Man Mohan Adhikari, Nepal’s “democratic communist” died on 26 April 1999, after collapsing during his campaign as the prime ministerial candidate for the Communist Party of Nepal (United Marxist-Leninist). Adhikari, like the late B.P. Koirala, prime minister of Nepal, 1959-60, had fought for Indian independence from the British and had been jailed for his efforts. Later, he stood up against his country’s autocratic Panchayat monarchy with quiet self-assurance, and helped bring the communists into mainstream politics after the transition to democracy in 1990, becoming in the process the world’s first elected communist primPe minister. This was in the post-Soviet Union days when the communists were already being regarded as political dinosaurs. The world may not have noticed, but Nepal and South Asia have lost a democrat and a communist.
Man Mohan Adhikari will be deeply mourned by all South Asians who value democracy and decency in public life and are committed to promoting popular sovereignty. His death is not just a blow to the Left in Nepal. It marks the departure of a whole generation of leaders in South Asia who played a crucial role in the process of decolonisation and democratisa-tion in the region over the past half century. This generation of leadership, now in its seventies and eighties, was thrust into the political mainstream by the great events of the post-War period. It combined a radical ideology of social transformation and empowerment of the underprivileged with a political practice defined by relatively modest goals of gaining independence, creating and consolidating democratic institutions and setting up political organisations.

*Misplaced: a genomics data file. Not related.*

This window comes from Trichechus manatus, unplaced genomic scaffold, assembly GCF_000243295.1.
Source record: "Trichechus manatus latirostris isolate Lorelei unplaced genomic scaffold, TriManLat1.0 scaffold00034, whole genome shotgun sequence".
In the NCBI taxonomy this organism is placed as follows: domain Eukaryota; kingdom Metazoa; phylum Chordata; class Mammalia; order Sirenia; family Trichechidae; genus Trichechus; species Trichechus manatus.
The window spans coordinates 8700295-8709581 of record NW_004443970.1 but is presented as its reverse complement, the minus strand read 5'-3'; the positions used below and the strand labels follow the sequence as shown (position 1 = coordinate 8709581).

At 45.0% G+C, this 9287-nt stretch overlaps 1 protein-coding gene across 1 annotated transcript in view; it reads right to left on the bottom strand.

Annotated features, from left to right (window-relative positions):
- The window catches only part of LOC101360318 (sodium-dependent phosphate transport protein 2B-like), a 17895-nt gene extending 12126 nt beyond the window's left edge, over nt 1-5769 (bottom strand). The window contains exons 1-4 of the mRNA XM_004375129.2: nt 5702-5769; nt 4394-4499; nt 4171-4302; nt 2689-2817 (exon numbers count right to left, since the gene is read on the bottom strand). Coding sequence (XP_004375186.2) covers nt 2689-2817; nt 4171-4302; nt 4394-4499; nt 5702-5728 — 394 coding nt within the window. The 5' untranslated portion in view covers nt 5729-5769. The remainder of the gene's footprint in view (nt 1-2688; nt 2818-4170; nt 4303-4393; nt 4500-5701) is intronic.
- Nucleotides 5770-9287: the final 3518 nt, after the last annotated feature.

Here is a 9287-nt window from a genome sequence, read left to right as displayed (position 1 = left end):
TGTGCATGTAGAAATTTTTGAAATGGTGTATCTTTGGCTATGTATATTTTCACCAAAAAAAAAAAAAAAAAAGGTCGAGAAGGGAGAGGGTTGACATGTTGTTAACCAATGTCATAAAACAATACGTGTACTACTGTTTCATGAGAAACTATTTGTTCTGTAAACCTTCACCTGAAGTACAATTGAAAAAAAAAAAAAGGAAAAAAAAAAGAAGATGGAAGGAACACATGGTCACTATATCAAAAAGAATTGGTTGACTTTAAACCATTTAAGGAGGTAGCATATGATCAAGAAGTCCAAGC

The decline and fading out of this generation highlight the predicament of the Left in many countries of South Asia, in particular Nepal, India and Sri Lanka, and to an extent in Bangladesh. The Left, especially from the Marxist spectrum, has always enjoyed a high intellectual and moral stature in these countries. It influenced the ideological formation of large, often dominant, sections of the liberal intelligentsia. It attracted the best and the brightest among students and the youth until the 1970s. And its general standing in society and politics has been far in excess of its share of the vote, of the order of 7 to 12 percent of the overall.
It is this, and its leaders’ dedication, their high personal integrity, and reputation for incorruptibility, that ensured that the South Asian Left would not get marginalised following the collapse of the Soviet Union and the discrediting of the statist model of socialism, as happened in many other parts of the world. In these countries, the Left has stagnated or declined, although relatively slowly over the past decade or so. However, there are indications that this present phase may not last long and parts of the Left could be entering a critical downward phase.